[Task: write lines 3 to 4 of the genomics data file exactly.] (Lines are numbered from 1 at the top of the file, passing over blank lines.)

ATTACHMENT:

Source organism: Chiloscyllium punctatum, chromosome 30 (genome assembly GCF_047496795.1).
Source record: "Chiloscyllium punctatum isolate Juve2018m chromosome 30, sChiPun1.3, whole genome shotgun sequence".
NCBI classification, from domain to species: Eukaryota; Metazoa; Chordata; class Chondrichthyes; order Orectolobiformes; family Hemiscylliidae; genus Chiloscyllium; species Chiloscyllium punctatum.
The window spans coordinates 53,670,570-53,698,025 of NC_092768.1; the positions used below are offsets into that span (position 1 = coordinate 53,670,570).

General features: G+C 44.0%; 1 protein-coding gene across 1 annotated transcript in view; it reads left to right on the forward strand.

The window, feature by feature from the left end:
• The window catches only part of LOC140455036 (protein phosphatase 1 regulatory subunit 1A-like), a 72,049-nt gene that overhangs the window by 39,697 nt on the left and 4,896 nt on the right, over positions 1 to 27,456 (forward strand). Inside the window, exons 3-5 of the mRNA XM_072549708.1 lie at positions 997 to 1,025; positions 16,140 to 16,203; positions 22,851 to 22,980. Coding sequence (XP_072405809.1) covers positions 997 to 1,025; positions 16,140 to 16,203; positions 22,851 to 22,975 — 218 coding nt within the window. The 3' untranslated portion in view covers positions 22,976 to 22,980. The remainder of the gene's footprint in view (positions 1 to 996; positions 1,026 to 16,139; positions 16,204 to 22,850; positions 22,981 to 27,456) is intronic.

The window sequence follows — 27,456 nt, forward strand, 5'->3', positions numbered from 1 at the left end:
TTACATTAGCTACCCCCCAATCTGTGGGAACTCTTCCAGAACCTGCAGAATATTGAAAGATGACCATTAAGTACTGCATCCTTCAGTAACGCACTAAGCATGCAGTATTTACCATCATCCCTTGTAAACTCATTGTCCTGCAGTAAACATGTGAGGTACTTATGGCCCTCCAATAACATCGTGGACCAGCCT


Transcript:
NCBI classification, from domain to species: Eukaryota; Metazoa; Chordata; class Chondrichthyes; order Orectolobiformes; family Hemiscylliidae; genus Chiloscyllium; species Chiloscyllium punctatum.
The window spans coordinates 53,670,570-53,698,025 of NC_092768.1; the positions used below are offsets into that span (position 1 = coordinate 53,670,570).